Of course, we’ve seen this happen in places like Vietnam, where I reported last year that gold ownership was as robust as ever.
These types of restrictions don’t work, but the Indian government and others are all too happy to try their best to take as much gold from average citizens as they can before their party comes to an end.
And that brings us back to the gold dealers here in Kuala Lumpur.
Gold shops in Indian neighborhoods are selling through their gold jewelry fast. Exotic pieces featuring a variety of art designs adorn shop windows.
Unlike my preferred gold bullion coins, gold jewelry commands a high premium over the spot price. But that is a price many Indians and others worried about gold confiscation have been willing to pay.
Of course, importing gold jewelry into India comes with its own issues, but it also comes with more built-in plausible deniability than bringing in a tube of gold coins.
Unfortunately, this phenomenon is not just happening in India. One of my contacts in the retail gold business in Canada claims they are selling a lot of gold jewelry to customers around the world who are worried they will have to smuggle their own gold OUT of where they currently live.
Such risks should not be taken lightly.
While it is an easy cop-out to point and say that India is some outlier, the reality is that even financial mavens like Bloomberg have suggested that more countries should follow India’s lead and shore up their messy books with huge tariffs and outright confiscation of precious metals.
If you believe the US dollar – and other fiat currencies – will continue to decline, then you already know the value of gold and silver as safe havens to protect your wealth.
Where many people fall short is believing that the same morally and fiscally bankrupt politicians that grind the value of your money into the ground will throw their hands up in the air and cry “Uncle!” once they’ve done so.
Looking at hyperinflation episodes throughout history, the politicians seldom just buckle under pressure. They merely continue their megalomaniacal wealth grabbing and extend the reach to cover more people.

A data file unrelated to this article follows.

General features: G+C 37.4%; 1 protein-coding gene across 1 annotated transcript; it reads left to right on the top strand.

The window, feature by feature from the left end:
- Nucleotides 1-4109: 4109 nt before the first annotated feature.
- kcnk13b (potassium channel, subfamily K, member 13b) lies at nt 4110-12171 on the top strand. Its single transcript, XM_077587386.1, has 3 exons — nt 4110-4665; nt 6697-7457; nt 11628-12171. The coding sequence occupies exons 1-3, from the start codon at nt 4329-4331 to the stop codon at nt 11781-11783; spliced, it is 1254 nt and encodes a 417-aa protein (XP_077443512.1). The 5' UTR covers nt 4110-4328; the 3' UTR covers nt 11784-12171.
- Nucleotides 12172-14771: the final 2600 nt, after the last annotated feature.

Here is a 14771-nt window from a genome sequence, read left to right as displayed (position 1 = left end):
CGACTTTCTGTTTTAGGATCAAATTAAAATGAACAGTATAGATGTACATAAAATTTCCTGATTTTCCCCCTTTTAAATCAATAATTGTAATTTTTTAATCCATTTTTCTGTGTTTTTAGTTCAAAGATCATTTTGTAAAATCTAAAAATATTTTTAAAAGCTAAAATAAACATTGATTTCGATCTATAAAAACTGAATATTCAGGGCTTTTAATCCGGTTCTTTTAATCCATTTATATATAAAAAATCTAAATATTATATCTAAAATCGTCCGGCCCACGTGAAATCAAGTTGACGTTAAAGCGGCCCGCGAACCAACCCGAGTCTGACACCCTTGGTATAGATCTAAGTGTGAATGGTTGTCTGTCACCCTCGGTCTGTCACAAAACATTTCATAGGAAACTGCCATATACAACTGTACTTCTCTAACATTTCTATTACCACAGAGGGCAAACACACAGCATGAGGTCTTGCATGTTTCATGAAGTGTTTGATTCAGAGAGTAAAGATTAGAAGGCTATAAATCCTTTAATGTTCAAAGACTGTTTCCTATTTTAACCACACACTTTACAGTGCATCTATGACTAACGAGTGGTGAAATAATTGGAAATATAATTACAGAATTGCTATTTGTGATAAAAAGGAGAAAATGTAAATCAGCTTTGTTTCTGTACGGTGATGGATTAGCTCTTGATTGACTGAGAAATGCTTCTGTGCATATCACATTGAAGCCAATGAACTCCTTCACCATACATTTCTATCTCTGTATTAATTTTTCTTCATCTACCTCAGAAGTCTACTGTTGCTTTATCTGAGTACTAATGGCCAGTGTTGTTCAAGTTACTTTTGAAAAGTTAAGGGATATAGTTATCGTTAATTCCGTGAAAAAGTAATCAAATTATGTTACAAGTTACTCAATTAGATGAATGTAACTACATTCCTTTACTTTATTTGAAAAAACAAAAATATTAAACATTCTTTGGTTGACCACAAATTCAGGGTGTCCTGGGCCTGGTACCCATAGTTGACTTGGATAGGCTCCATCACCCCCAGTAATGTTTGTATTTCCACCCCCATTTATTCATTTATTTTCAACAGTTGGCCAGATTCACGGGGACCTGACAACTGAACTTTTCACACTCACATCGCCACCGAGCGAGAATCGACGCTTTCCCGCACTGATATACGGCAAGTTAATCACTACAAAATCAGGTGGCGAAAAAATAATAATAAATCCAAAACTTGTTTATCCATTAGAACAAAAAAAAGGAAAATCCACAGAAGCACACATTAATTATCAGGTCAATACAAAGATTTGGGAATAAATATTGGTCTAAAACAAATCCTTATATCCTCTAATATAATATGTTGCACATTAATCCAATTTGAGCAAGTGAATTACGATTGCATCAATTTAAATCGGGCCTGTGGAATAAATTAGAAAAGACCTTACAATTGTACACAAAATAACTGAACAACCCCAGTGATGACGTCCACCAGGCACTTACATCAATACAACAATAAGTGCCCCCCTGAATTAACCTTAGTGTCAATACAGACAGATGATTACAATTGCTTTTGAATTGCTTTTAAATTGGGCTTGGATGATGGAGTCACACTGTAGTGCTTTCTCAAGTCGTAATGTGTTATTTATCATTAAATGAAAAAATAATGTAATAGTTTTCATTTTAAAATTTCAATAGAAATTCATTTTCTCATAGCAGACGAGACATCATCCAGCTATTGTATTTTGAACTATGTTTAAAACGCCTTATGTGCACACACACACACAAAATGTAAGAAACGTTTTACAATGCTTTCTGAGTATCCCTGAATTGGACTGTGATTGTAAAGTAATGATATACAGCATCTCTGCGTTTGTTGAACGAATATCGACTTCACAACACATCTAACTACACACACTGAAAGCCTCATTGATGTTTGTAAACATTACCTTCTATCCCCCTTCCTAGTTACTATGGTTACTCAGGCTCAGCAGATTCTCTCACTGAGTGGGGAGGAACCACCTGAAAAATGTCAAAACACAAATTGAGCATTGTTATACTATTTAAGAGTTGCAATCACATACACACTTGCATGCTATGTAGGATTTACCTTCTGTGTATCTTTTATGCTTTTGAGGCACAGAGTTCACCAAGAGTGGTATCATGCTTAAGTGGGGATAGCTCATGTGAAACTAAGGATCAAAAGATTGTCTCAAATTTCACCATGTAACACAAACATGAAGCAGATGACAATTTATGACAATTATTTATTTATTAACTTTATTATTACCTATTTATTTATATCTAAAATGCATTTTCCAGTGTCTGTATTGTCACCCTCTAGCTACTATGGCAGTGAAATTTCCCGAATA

Gold smuggling in India is just the latest harbinger of things to come in the western world. As European Union countries criminalize the use of even petty amounts of cash, there is no reason to believe their madness won’t extend to any other assets they can get their hands on.
That means retirement accounts and gold: the two biggest untapped stores of wealth left to plunder.
Storing some gold and silver in audited vaults offshore is not only a highly cost effective way to sidestep the need to escape with your gold when times get tough, but is a legal way to hold non-reportable assets outside of your own country.
As you know, we don’t believe in keeping everything in one country here.
The folks at Bullionstar in Singapore provide one of the simplest ways to buy and store gold, silver, platinum, and palladium in their vault. You can even buy one single silver coin for $24 and they’ll store it for free for the first two years.
If you have a larger sum of gold and silver, there are ways to ship your current metals from an unfree country like the United States to Singapore, Hong Kong, Switzerland, or elsewhere. I report on these opportunities for Members of The Nomad Society, including how I bought gold over the counter at a bank in Hong Kong last week – all cash, no ID.
If you are interested and would like to know more about storing gold safely offshore, you can apply for a Strategy Call so we can determine your best options as part of a personalized and completely legal offshore plan.